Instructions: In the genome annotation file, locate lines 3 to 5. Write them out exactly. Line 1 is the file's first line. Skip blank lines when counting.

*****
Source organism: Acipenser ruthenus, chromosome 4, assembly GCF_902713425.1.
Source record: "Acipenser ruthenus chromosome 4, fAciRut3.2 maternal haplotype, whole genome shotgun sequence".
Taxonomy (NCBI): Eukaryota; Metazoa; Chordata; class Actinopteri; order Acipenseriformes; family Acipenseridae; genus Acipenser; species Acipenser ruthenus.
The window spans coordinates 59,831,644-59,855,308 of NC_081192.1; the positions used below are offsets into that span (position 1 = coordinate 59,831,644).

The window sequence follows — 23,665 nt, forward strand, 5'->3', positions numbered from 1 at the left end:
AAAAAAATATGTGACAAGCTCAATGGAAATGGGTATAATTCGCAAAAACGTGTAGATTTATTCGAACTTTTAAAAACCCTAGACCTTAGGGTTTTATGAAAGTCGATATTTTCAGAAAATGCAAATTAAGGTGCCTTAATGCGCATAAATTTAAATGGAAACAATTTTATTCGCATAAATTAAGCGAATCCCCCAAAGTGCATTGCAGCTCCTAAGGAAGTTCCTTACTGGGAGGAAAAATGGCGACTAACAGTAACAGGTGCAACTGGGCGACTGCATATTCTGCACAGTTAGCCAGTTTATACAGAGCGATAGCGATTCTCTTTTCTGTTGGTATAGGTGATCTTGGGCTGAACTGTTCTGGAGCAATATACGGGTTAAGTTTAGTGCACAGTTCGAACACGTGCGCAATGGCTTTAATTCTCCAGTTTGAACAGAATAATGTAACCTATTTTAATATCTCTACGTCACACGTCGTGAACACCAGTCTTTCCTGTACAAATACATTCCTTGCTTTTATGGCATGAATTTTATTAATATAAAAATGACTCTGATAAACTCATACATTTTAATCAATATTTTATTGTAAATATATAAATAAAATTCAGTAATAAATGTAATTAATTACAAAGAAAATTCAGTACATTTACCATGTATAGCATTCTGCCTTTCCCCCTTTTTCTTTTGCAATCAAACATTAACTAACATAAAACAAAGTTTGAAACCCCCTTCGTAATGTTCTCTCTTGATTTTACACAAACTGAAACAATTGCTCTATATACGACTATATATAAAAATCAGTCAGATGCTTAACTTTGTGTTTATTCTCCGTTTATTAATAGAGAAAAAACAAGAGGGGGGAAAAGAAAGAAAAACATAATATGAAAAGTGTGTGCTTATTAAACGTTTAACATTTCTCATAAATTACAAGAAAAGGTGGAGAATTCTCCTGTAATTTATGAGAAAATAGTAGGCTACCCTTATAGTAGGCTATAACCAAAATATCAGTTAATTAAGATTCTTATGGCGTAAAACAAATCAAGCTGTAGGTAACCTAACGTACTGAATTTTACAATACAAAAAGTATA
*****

Taxonomy (NCBI): Eukaryota; Metazoa; Chordata; class Actinopteri; order Acipenseriformes; family Acipenseridae; genus Acipenser; species Acipenser ruthenus.
The window spans coordinates 59,831,644-59,855,308 of NC_081192.1; the positions used below are offsets into that span (position 1 = coordinate 59,831,644).

The window sequence follows — 23,665 nt, forward strand, 5'->3', positions numbered from 1 at the left end: